More particularly, during execution of the vulnerable program, multiple instances of the vulnerability site may be executed. These instances can be further partitioned into multiple groups, each corresponding to a distinct loop instance using a difference stack context, because the vulnerability site may be called through multiple call chains. Each loop instance of the vulnerability site that attempts to modify a potential victim buffer is uniquely identified by its instruction pointer (IP) and stack pointer (SP) at that instant. In one embodiment, a call stack is maintained as the vulnerable program's control enters and exits functions.

Accordingly, the instruction pointer and stack pointer are examined to determine whether the write instruction represents the beginning of a new loop instance of the vulnerability site. If the write instruction is not the beginning of a new loop instance of the vulnerability site, flow remains at WRITE INSTRUCTION BY NEW LOOP INSTANCE OF VULNERABILITY SITE CHECK OPERATION 1004. Conversely, if the write instruction is the beginning of a new loop instance of the vulnerability site, flow moves from WRITE INSTRUCTION BY NEW LOOP INSTANCE OF VULNERABILITY SITE CHECK OPERATION 1004 to a WRITE TO POTENTIAL VICTIM BUFFER CHECK OPERATION 1006.

In WRITE TO POTENTIAL VICTIM BUFFER CHECK OPERATION 1006, a determination is made as to whether the write instruction writes to a potential victim buffer. If the write instruction writes to a buffer (sometimes called a non-victim buffer) other than a potential victim buffer, flow returns to WRITE INSTRUCTION BY NEW LOOP INSTANCE OF VULNERABILITY SITE CHECK OPERATION 1004 and no further action is taken. Accordingly, as there is no buffer overflow vulnerability in writing to a non-victim buffer, no further action is taken. Conversely, if the write instruction writes to a potential victim buffer, flow moves to a CREATE PROGRESS MAP ENTRY OPERATION 1008.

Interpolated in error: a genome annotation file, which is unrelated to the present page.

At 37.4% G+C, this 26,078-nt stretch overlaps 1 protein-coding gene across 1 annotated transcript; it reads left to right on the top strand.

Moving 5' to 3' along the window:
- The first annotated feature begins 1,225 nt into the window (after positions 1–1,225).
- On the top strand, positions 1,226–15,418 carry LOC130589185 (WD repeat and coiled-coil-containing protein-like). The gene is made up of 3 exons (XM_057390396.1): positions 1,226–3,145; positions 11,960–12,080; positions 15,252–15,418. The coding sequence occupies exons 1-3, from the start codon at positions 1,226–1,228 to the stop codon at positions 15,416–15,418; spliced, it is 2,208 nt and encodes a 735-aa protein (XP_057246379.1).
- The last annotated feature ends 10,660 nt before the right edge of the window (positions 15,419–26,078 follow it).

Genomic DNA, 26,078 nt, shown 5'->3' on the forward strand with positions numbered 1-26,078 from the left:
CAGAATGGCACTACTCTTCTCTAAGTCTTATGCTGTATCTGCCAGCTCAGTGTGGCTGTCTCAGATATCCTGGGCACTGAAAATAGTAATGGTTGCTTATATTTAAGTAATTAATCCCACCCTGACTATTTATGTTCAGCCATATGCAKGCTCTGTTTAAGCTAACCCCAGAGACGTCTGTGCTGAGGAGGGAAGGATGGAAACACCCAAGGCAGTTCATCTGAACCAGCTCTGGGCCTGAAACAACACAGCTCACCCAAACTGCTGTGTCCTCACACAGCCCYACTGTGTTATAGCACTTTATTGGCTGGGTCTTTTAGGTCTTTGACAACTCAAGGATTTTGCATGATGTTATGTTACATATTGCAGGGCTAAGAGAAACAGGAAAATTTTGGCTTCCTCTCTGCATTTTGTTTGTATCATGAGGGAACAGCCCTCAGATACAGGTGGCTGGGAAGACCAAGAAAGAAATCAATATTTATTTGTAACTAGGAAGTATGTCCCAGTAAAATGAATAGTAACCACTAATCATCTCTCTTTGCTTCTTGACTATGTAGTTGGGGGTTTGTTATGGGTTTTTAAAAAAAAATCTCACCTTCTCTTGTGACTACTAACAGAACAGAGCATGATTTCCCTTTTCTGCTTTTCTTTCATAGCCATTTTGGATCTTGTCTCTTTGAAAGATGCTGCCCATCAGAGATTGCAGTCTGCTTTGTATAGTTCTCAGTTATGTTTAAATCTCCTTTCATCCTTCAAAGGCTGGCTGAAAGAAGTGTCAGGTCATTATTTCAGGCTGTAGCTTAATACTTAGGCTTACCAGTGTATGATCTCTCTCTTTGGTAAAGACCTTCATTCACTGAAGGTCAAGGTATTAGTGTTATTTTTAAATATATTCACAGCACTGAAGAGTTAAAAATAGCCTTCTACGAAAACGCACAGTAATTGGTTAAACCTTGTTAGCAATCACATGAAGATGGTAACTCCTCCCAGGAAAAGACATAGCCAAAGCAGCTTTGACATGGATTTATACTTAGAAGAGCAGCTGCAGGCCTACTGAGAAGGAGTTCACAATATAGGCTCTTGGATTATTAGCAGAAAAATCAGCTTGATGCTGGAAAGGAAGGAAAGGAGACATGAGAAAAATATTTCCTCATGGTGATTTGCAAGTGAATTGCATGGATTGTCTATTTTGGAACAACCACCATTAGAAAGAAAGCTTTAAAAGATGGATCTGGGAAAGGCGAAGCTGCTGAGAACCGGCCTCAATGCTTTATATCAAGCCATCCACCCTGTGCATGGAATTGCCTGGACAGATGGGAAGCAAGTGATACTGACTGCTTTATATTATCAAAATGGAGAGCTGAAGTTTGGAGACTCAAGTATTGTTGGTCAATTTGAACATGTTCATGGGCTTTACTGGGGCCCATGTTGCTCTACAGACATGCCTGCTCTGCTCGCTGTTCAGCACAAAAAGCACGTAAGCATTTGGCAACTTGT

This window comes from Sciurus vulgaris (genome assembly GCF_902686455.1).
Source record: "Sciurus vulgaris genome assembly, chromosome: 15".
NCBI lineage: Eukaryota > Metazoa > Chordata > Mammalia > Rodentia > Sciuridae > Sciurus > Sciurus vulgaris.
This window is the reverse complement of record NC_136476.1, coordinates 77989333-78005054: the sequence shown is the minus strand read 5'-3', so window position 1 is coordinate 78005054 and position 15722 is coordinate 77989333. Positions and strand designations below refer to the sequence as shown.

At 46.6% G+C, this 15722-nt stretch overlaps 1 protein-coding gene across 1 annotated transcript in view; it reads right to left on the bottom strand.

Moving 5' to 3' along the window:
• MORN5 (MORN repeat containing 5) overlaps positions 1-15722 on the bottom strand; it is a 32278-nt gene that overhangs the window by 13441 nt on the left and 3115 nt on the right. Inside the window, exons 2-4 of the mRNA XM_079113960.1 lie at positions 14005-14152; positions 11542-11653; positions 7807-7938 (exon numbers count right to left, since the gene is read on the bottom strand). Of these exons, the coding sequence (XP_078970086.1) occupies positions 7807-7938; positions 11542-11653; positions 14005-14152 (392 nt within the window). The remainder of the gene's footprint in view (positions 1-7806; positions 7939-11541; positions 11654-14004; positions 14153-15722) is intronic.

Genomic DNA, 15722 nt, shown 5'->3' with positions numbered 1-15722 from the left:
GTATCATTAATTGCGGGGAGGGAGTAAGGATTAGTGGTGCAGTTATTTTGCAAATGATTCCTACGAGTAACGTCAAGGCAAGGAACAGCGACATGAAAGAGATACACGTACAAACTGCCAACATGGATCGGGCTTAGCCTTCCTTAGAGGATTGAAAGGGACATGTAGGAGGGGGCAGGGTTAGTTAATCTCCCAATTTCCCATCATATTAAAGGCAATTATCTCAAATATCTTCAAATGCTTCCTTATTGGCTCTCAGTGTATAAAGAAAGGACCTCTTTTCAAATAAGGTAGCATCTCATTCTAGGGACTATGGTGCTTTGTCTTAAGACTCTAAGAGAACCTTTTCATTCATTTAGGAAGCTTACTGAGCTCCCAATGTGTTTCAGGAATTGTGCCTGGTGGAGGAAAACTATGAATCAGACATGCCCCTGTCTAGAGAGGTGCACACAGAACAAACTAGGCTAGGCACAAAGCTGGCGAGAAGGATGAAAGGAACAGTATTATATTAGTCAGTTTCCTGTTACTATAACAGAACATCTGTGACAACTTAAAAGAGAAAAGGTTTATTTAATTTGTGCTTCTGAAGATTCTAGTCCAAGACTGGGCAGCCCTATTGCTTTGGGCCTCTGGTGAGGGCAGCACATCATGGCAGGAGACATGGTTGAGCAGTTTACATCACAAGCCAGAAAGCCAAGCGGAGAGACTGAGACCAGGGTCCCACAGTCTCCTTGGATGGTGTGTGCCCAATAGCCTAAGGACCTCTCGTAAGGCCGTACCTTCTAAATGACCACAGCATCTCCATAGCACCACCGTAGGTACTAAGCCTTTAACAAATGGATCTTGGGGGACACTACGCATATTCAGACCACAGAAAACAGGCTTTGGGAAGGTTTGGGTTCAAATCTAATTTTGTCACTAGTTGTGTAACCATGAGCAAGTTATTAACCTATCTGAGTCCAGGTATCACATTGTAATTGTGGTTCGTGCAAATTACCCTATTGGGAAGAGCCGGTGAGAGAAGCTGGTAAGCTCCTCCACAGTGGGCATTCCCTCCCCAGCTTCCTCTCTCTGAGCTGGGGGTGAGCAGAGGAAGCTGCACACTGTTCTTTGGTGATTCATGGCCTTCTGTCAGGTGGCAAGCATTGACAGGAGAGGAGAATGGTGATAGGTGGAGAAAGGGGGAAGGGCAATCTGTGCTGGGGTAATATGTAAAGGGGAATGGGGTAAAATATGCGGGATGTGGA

In one embodiment, the potential victim buffer address map maintained in MAINTAIN POTENTIAL VICTIM BUFFER ADDRESS MAP OPERATION 704 is used (queried) to determine whether the buffer being written to by the write instruction is a potential victim buffer or a non-victim buffer in WRITE TO POTENTIAL VICTIM BUFFER CHECK OPERATION 1006.

More particularly, the target memory address (TMA) of the write instruction is queried against the address ranges contained within the potential victim buffer address map to determine whether the target memory address falls within the address range of any entry in the potential victim buffer address map. If the target memory address does fall within an address range within the potential victim buffer address map, the write instruction is to an active potential victim buffer. Conversely, if the target memory address does not fall within any of the address ranges within the potential victim buffer address map, the write instruction is to a non-victim buffer.